London, Feb 2017
This game is no longer available.
Having just played one mini-escape from Escapemobile, and being in the right area, we decided to try another mini-escape: the 12¾ minute escape room at Namco Funscape on the Southbank.
Interested players should note that they don’t take bookings – you just turn up and see if the room is available. When we tried it wasn’t, though it wasn’t entirely clear whether that was because it was in use or because the staff didn’t have someone spare to run it, or just didn’t feel like it. But we came back after a meal and managed to get a game.
As that suggests, the room is operated as one of various attractions alongside a bowling lane, pool and air hockey. That explains the no-booking policy; as with a pool table, you just turn up and see if it’s free, or wait your turn if it’s not. It also means the staff are spectacularly indifferent.
The game is explicitly linear. The operator went as far as pointing out the starting lock and the clue for it in fact, not that it was hard to spot. Each of the four puzzles had a laminated card as a clue, with a target lock; opening a lock gave access to the subsequent puzzle.
Decor is straightforward but enthusiastic, in what I think of as a ‘paintball arena’ style – achieved mainly through the paint-job and props picked to be cheap and robust. While there’s no shortage of red herring objects, they weren’t particularly a distraction since the game structure and time limit don’t allow for or encourage exploration.
I actually found the puzzles reasonably creative and interesting. However, that was badly spoiled by slapdash implementation, the crude reliance on written clues, and by the dubious English in which those clues were written. Possibly the clue phrasing was intended to be cryptic, but it seemed like the biggest difficulty for most of the puzzles was less solving it than understanding the intended instructions.
We failed the room, though I think we saw most of it. My impression is that the room is deliberately pitched to be very difficult. Most escape rooms, even if they boast of their low success rates, want teams to succeed or to come very close. This seemed more designed in the style of a fairground game where a victorious player is a rare and exceptional event. Though perhaps that’s just sour grapes. :-p
Playing 765 left me thinking that it’s incredibly hard to design a mini escape room with a time limit under quarter of an hour, because of how severely it limits players’ time for exploration, as well as their leeway for making mistakes. Either the team gets it right from the very start, or they fail. Maybe it’s possible to build a really good 12(ish) minute room, but 765 isn’t it. It’s cheap and short, so if you’re in the area and aren’t put off by the staff it might be worth giving it a go just to see if you can beat it; but best to go in with expectations kept firmly low.
For an example of a great little game on a tight budget, see Escapemobile. This is not that.
765 felt like it was a purchased game (and we’re reasonably sure it must be). It ran with a couple of locked cases, a cabinet, a few props, a projector, and some stickers on the walls.
Staffing an escape room with people who didn’t apply for this and couldn’t give a jot is “ambitious”. The bar staff are not escape room enthusiasts, or familiar with escape rooms, or interested in puzzles, and you can tell. When we first arrived and asked about the game (they don’t take bookings), we were told it wasn’t available for several hours (didn’t you just say they don’t take bookings?!) and then the barman tried to discourage us from playing and suggested we have a round of pool instead. Perhaps we should have taken his advice, but we wrote it off as bad attitude or a stressy night (and hoped he wouldn’t be our gamesmaster).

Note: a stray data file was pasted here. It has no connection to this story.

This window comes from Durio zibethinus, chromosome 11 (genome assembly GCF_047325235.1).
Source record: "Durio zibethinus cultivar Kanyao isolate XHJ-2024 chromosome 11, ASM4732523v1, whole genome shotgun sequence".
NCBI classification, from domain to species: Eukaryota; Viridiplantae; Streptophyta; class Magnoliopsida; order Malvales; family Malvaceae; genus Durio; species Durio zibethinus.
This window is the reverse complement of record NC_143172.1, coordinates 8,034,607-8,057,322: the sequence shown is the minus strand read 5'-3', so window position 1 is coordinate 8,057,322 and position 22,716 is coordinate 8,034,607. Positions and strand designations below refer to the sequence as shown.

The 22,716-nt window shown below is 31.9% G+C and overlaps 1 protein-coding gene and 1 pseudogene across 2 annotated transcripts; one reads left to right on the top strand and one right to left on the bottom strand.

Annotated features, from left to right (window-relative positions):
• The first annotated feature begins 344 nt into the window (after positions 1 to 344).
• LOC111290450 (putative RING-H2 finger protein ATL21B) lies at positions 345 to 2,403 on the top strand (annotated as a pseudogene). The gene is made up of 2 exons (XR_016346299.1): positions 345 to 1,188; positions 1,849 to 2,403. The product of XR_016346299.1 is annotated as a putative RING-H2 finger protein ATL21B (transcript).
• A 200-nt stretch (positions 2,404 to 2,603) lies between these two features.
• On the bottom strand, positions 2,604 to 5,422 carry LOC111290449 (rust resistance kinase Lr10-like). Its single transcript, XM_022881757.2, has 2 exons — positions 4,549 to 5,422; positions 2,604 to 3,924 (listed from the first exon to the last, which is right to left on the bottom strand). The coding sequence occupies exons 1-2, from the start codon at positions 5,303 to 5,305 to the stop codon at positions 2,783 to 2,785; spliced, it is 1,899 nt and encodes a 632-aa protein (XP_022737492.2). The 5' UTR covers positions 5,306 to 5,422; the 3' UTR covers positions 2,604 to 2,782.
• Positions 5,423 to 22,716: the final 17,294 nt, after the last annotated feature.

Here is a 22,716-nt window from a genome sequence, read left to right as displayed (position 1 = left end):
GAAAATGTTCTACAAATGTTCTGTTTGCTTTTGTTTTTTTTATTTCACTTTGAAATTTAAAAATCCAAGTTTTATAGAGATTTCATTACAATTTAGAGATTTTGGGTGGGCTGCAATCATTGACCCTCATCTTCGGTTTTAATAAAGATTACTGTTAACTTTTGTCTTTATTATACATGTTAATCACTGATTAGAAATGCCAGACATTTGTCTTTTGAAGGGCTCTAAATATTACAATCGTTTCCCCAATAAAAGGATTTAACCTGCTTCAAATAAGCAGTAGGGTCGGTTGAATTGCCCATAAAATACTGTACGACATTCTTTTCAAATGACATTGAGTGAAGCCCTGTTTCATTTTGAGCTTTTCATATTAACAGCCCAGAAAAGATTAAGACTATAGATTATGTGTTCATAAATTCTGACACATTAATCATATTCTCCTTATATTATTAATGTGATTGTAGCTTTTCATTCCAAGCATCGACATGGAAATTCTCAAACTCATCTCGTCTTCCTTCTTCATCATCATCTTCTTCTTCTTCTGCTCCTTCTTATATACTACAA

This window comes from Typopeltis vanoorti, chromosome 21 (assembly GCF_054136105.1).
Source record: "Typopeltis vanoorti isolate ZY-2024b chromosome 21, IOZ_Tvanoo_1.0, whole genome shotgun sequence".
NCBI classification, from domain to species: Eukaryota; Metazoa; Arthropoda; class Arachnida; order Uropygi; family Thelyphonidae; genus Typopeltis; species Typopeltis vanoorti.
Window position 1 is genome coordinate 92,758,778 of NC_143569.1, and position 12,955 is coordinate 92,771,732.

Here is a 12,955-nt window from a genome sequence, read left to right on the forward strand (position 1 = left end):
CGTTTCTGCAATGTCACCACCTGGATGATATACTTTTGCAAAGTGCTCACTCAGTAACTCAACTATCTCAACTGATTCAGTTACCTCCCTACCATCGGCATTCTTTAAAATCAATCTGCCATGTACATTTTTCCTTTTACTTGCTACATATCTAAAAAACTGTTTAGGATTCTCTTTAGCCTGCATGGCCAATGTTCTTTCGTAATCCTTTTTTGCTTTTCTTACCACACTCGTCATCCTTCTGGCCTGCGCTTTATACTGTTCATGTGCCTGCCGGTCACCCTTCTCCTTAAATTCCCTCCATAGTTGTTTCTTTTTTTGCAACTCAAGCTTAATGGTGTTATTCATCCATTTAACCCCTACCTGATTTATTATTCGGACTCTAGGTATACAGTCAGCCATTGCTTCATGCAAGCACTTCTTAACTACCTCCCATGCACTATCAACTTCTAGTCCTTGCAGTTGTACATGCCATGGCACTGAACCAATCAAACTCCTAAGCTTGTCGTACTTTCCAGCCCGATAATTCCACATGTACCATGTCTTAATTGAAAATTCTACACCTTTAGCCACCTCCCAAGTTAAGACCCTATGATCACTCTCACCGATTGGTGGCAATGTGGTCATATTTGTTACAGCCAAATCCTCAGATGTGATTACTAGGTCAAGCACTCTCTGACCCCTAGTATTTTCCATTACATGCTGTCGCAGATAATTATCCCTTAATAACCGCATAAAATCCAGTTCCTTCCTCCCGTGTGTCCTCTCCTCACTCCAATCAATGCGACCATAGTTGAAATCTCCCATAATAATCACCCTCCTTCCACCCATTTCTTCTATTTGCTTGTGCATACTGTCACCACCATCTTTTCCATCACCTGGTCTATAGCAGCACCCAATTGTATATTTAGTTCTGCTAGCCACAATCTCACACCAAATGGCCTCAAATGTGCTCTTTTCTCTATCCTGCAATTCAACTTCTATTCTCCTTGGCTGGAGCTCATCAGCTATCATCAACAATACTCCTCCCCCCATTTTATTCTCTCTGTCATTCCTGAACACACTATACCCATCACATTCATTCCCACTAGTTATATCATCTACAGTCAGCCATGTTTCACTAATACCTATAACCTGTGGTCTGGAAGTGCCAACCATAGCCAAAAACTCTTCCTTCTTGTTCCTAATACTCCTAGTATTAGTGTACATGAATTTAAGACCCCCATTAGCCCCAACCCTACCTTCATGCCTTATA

We ate down the road, and came back when the game would be available.
The manager took over and led us to the game, explained that we had 765 seconds to complete the game, that it was broken down into 4 puzzles, which puzzle to tackle first, almost everything we needed to know to tackle the first puzzle, and where to use the answer to the first puzzle once we had it. Oh, and “you can put these jackets on if you like but you don’t have to”. This all felt like overkill (with a smattering of disdain), but if the game doesn’t make it clear which puzzles are in play then you have to be told, I guess!
The room itself is half-heartedly decorated. There were some clues for bits and pieces of the puzzles that were printed on sticky labels and stuck to the wall. There were some desks a couple of chairs, some jerry cans (for aesthetic!), a couple of locked cases, and a locked cabinet.
The scene was set, so our bar manager left the room and a loud video played to set the scene (again). Apparently there was some kind of murder and/or investigation we may or may not be involved in or perhaps we were supposed to rescue someone? It barely mattered, because then the game began and we went for the first puzzle because he’d told us that was where to start. Significantly, the clues were poorly worded – and so we got jammed up on ambiguities instead of spending our time on the puzzles themselves (which were not terrible – although barely themed). There is a wide gulf between a challenging puzzle that takes time to solve, and telling someone what to do but not very clearly. This was a big frustration that could have been avoided with a little more playtesting.
In discussion later, we concluded that the game itself could have been salvaged with some effort, but with active disinterest from local staff it is inevitably going to carry on unchanged until no longer profitable. Don’t bother.